What's the deal with SQL Server 2008 implementation?
I was talking with a Microsoft representative at PASS and he asked me about our SQL Server 2008 implementation plan.
"I don't have one."
"Why not?" astonished look.
"It's up to my ISV's to certify their applications, and they're not doing it. I have software on SQL Server 2000 still, the ISV's aren't upgrading it and won't support it if I upgrade."
Another astonished look.
"So what can we do to fix that?" he asked.
"I don't know."
I didn't know then, I have a few ideas now.
The problem is that the people who write software that work with SQL Server and then sell that software (I'm not talking about things like SQLBackup or Hypebac. I'm talking about ERP systems, line-of-business systems, and so on) don't have incentive to certify that their applications work against the new SQL Server versions, that they don't have the QA resources to do the certification, and they don't make any money providing us with an upgrade because it's not a major release for them.
That's a problem. That's why I still have about a half dozen SQL Server 2000 boxes, and exactly 0 Sql Server 2008 implementations.
What's the solution?
Automated QA. Which has its own set of problems, the chief among which is that the licensing is EXTREMELY expensive. Like "Go buy yourself a nice car. Italian car. The kind that gets to kick off Top Gear
every week." That expensive.
And that's outside the reach of ISV's. They drive nice Hondas, not supercars.
So, how do we fix that? Well, the Automated QA vendors I've worked with in the past have had a business model of selling a few really expensive licenses to very large companies. This keeps the marketing costs low (smaller number of CIO's to take to golf outings), the support costs low (when you only sell a few licenses it limits the number of simultaneous calls you can get) and keeps the software out of the hands of a lot of people who really need it.
This is a situation Microsoft has been in (and been victorious in) before. IBM had the same business model with their mainframes. Oracle had (still has) the same model for selling thier DBMS. In nearly every market with this business model in the personal computing space, Microsoft has built a product, sold it at a reasonable cost, and forced the existing market leaders to rethink their strategy or perish. And made italian supercar level money by selling to hundreds of customers instead of a dozen.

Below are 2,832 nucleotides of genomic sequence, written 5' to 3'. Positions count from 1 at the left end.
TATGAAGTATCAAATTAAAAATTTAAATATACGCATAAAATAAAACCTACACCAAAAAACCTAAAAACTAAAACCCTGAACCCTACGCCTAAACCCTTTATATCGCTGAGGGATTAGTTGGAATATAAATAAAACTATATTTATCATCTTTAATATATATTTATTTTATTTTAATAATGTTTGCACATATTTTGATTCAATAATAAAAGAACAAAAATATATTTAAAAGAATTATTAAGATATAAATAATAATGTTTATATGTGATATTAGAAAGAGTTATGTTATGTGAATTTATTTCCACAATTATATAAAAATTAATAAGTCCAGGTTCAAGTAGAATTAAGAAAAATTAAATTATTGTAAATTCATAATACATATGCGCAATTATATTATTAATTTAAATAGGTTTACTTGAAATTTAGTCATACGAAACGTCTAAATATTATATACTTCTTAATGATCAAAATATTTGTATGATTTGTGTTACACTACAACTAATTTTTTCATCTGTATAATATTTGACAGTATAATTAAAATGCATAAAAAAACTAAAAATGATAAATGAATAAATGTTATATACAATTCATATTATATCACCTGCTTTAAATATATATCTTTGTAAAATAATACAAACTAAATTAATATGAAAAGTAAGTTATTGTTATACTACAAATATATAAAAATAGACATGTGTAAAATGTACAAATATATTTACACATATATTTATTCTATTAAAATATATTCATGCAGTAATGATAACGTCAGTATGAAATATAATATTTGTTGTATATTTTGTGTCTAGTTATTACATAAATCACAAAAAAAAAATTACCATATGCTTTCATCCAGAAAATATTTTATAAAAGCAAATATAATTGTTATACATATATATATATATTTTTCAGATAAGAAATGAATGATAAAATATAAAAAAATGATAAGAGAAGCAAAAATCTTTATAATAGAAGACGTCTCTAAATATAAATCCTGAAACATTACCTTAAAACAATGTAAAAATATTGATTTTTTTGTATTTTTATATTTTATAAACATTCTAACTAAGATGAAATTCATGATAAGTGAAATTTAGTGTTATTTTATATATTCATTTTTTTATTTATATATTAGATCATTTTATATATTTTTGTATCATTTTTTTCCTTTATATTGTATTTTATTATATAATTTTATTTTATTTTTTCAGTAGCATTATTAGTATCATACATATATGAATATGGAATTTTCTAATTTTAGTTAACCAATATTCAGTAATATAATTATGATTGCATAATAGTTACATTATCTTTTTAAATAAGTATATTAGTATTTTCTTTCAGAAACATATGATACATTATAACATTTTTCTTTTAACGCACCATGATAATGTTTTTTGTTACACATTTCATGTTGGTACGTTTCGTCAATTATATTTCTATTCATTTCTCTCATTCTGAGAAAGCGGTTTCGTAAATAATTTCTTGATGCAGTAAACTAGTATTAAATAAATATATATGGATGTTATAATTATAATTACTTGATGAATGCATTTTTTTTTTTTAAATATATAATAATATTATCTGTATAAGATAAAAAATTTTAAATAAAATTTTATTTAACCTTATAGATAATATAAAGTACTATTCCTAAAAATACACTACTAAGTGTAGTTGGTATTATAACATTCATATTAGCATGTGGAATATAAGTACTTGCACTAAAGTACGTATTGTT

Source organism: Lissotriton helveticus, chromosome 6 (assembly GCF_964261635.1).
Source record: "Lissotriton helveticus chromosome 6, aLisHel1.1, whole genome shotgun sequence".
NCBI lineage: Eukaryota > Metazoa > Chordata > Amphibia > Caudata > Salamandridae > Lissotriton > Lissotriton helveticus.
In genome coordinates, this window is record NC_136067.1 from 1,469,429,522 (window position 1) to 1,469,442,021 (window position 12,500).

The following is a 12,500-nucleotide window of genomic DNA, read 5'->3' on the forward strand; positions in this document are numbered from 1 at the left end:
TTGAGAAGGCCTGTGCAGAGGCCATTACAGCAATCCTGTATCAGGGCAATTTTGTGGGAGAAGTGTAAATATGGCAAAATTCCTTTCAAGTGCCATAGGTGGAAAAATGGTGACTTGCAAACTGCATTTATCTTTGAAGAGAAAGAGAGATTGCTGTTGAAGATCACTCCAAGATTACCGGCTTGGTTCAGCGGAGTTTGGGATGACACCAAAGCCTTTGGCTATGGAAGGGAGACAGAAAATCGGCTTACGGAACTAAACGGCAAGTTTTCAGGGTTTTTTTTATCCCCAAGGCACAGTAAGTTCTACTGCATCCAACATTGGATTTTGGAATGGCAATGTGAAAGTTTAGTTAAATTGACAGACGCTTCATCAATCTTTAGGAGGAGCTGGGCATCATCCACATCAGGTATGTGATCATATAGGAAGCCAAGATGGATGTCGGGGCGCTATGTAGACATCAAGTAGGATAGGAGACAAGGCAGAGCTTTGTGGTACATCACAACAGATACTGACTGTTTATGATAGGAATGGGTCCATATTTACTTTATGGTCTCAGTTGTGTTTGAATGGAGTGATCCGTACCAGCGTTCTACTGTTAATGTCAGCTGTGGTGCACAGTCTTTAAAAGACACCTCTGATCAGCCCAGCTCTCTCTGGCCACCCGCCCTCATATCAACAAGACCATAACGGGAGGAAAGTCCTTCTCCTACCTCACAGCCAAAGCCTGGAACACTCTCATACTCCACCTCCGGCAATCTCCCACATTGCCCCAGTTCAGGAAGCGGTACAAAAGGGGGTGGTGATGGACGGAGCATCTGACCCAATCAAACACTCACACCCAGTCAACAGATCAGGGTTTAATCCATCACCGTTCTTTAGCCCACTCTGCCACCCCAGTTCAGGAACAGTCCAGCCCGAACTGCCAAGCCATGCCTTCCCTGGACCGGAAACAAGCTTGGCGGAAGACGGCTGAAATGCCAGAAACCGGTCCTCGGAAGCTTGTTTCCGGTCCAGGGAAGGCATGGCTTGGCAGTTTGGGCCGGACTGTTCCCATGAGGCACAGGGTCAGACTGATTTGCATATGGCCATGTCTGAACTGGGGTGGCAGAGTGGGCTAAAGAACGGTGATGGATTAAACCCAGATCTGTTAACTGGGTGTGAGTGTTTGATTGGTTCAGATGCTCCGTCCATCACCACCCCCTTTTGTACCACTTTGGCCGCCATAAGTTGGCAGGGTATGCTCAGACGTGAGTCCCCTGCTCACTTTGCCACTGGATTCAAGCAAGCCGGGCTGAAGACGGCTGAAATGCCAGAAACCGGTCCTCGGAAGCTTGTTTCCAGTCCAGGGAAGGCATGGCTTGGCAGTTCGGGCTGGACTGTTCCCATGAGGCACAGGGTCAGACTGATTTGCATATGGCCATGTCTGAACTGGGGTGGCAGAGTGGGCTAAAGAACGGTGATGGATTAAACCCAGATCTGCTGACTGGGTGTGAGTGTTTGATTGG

So, if Microsoft wants to increase SQL Server 2008 licenses, they need to enter the automated software QA space. Then start applying pressure to ISV's to adopt automated testing procedures with Microsoft software, because it'll reduce their costs without breaking the bank. The pressure doesn't need to be negative pressure, more of "hey, here, have a huge discount on this software if you'll implement it," or "This is part of your Partner-level benefits." Build a great product, support it, and sell it. The big vendors in this space can already show a good ROI, if the initial cost of entry was drastically reduced then the ROI would be even bigger.
The ISV's build testing scripts for their applications so they can test all their minor changes. Then along comes a new version of SQL Server, and the certification process is "run the same script we do for a bug fix, just point it at a SQL Server 2008 box". It certifies, or it has a few little glitches that get cleaned up, and the product ships. Way cheaper and faster.
Then the ISV's are happy because they've got better software from having better processes, Microsoft is happy because the ISV's are making better stuff, they get to sell more boxes of software, and people will start upgrading their back office components, and finally the folks like me are happy because we get to consolidate some versions together more quickly.